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Published 17/11/2006 email E-MAIL print PRINT

MoMA Sets An Eye On Europe

Eye On Europe: Prints, Books & Multiples/1960 to Now
Museum of Modern Art, New York
15 October 2006-1 January 2007

In any season, New York City is a magnet for anyone connected with the arts. On the roster for its fall 2006 season, the Museum of Modern (MoMA) in New York, and two of its distinguished curators, have assembled a show that stands out among the many exhibits on view in the city.

To do so, they have roped off a vast area of territory. Pulling their net through the artistic productions of the 1960s to the present, MoMA's Deborah Wye, Abby Aldrich Rockefeller, Chief Curator and Wendy Weitman, Curator, Department of Prints and Illustrated Books, have rounded up a diverse group of artists whose works are not paintings, drawings or sculpture - although many incorporate these mediums or expand their definitions. The works in 'Eye On Europe: Prints, Books & Multiples/1960 to Now' require a different framework. More than 100 artists, collectives and journals, drawn from 20 countries, are separated into six themed sections, rather than chronologically, suggesting that while European artists pursued a variety of means and ends, together their output forms a more comprehensive view of the visual arts over the past 46 years.1

The changes that began to coalesce in the 1960s, in fact, began after World War II and echoed throughout Europe, as the USA emerged dominant in all things, including the arts. From the late 1940s until the 1970s, museum and gallery directors held up American artists as the most desirable, while European artists and students viewed the works of Americans in major institutions in their native countries. Where once artists yearned to be in Paris, the art capital of the world, now they set their sights on New York, which became a locus for the artistic energy of the period. In Europe, Picasso and Miró were still at work, but Avant-garde thinkers had stirred a new generation of visual artists toward the unconventional. A door had been opened for those who were eager to experiment. Perhaps the primary focus on New York allowed the Europeans more freedom. While those in the mainstream had their eyes on America, European artists mined a potent current of their own.

The establishment in 1957 of the European common market was indicative of a wider discourse throughout European society in the post-war years. Economic co-operation became essential to European countries, which alone could not match the successes of American industries. In the arts, co-operation proved to be a rich source of innovation. Restricted by the dictates of the Soviet regime for social realism, many Eastern European artists emigrated to the West and found an inviting ferment among their peers who were critical of the materialistic popular culture. Many alienated artists joined forces, some in the collective 'Fluxus'. This group consisted of an international cast of artists across media. Founded by Lithuanian avant-garde artist George Maciunas (1931-78) in 1962, Fluxus remains active; works made under the Fluxus banner include visual art, music, architecture and urban planning, and design.2

By the 1960s, the American economy and 'instant communication' had become ideals for politicians, industry, the media and advertising. Images and products were aggressively marketed to mass audiences. Artists realised that, while they were troubled by rampant materialism and the growing separation between 'art' and life, they could exploit certain trends to more directly express their ideas, using the same techniques as the marketers. Printed and editioned works were circulated; performances were viewed by audiences and captured on film; and journals offered subscribers a range of additional works through the post.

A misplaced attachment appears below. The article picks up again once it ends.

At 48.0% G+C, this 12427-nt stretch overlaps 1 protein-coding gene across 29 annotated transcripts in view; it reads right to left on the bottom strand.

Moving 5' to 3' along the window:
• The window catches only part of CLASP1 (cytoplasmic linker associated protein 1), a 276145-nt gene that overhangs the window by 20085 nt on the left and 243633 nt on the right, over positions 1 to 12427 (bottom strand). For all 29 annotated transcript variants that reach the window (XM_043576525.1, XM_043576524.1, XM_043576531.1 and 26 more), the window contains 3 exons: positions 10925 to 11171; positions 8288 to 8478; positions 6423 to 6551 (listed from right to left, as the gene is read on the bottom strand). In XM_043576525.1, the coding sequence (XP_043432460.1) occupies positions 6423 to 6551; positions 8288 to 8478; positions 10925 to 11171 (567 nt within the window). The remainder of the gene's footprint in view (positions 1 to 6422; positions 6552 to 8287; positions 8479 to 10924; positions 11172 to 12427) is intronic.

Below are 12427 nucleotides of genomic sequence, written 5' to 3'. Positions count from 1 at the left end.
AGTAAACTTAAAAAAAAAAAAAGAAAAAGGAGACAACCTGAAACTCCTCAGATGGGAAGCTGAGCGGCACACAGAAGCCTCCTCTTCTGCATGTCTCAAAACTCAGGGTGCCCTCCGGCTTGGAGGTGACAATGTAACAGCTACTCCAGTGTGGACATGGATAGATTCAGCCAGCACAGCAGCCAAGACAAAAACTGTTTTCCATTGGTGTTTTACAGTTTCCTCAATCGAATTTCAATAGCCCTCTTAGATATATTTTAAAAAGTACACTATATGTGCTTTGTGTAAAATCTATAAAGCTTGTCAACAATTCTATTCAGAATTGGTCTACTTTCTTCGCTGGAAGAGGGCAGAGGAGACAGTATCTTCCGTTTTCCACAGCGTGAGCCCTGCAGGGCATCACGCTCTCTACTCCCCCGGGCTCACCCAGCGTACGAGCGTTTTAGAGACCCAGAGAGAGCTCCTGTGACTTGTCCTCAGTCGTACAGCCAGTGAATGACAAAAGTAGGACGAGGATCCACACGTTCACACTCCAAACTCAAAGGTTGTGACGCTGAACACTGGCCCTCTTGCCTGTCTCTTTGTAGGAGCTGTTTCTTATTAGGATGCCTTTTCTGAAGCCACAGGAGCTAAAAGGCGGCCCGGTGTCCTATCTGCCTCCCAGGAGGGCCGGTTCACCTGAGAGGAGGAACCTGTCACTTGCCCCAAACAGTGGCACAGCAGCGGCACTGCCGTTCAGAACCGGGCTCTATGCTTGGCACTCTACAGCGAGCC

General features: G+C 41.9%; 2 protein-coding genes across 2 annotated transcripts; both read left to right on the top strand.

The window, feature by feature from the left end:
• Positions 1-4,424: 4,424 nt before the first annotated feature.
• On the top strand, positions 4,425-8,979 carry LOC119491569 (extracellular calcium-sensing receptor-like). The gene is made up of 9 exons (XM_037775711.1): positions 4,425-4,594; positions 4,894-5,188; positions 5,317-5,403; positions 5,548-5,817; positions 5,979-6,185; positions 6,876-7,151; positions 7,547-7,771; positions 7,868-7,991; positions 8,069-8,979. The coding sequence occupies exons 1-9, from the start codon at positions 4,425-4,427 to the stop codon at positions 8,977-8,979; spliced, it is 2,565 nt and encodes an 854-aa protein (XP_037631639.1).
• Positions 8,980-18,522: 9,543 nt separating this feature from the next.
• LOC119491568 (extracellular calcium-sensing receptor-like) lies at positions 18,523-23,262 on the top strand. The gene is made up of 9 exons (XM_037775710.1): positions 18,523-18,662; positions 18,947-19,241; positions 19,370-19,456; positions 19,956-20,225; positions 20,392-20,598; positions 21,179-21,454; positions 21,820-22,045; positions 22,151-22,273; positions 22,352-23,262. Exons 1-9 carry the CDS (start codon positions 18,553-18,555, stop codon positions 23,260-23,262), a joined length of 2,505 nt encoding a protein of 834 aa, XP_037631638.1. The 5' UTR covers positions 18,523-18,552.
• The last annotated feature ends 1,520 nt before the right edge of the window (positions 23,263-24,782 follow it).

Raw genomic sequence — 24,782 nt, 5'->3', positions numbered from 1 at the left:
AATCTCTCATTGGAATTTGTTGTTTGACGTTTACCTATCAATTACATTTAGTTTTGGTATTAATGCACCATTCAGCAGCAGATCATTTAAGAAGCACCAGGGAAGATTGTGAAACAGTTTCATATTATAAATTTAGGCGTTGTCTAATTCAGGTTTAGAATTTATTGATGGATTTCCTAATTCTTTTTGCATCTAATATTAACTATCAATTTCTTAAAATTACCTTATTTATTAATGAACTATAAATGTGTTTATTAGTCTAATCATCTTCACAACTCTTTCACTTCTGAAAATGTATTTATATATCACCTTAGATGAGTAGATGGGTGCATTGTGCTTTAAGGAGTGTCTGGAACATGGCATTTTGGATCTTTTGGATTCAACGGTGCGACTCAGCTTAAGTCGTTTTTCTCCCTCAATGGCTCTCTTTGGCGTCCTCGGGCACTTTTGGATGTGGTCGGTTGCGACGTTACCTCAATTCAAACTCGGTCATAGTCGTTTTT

The first section of 'Eye On Europe', 'Mass Mediums', includes artists whose works mirrored and/or included magazine photography, comic books, posters and pulp fiction. Commercial printing techniques used for such printed matter offered artists great advantages. Mainly used for advertising and posters, screen printing yielded simplified, vibrant images in tune with the times. Pop art, pioneered in the 1950s in England, became a major movement in America later in the decade as a critique and response to Abstract Expressionism. While the name Warhol is inextricably linked to Pop art in the collective imagination, many artists in Europe made Pop art using screen-printing, offset lithography and other means. Groundbreaking Scottish sculptor Eduardo Paolozzi (1924-2005), founder of the Independent Group, did the groundwork for Pop art with his surrealist collages and screen-printed populist images. Others built on this foundation with their own unique expressions; visitors will see examples from English artists such as Patrick Caulfield's (1936-2005) bold, screen-printed 'Bathroom Mirror' and 'Cafe Sign', both 1968, and Richard Hamilton's (b.1922) collage-like 'Interior' (1964); Swiss artist Dieter Roth's (1930-98) surreal 'Hut (Hat)' (1968); and German artist Blinky Palermo's (1943-77) child-like '4 Prototypen' ('4 Prototypes') from 1970.

In 'Language', journals, art books, screen prints, lithographs, record jackets, linoleum cuts, postcards and other works incorporating letters, numbers, symbols and poetry are displayed. Conceptual artists naturally gravitated towards these modes of expression. Art books amplified the space within which an artist could pursue a theme, allowing it to unfold in space over time. For example, Belgian artist Marcel Broodthaers (1924-76) was a poet and bookseller before he began making art in 1964. His books give a visual life to poetic texts; his own (Pense-Bête, 1964) and one by Stéphane Mallarmé (Un Coup de Dés Jamais n'Abolira le Hasard, 1969), for example. Wye and Weitman point out in the catalogue that many poet-artists and conceptualist thinkers born during the 1920s achieved recognition at this time, well into their careers, when conceptual art became more viable with popular printing technology. By contrast, a few younger conceptualist artists achieved success early in their careers using this technology. German artist Hanne Darboven (b.1941), for instance, uses a visual language to express 'nothing'.3 Darboven moved to New York in the mid-1960s. Her early drawings were based on mathematical calculations. She has also explored the calendar format and used patterned language to translate philosophical texts. Darboven's work on view at MoMA was created for and reproduced in the Studio International July/August 1970 issue.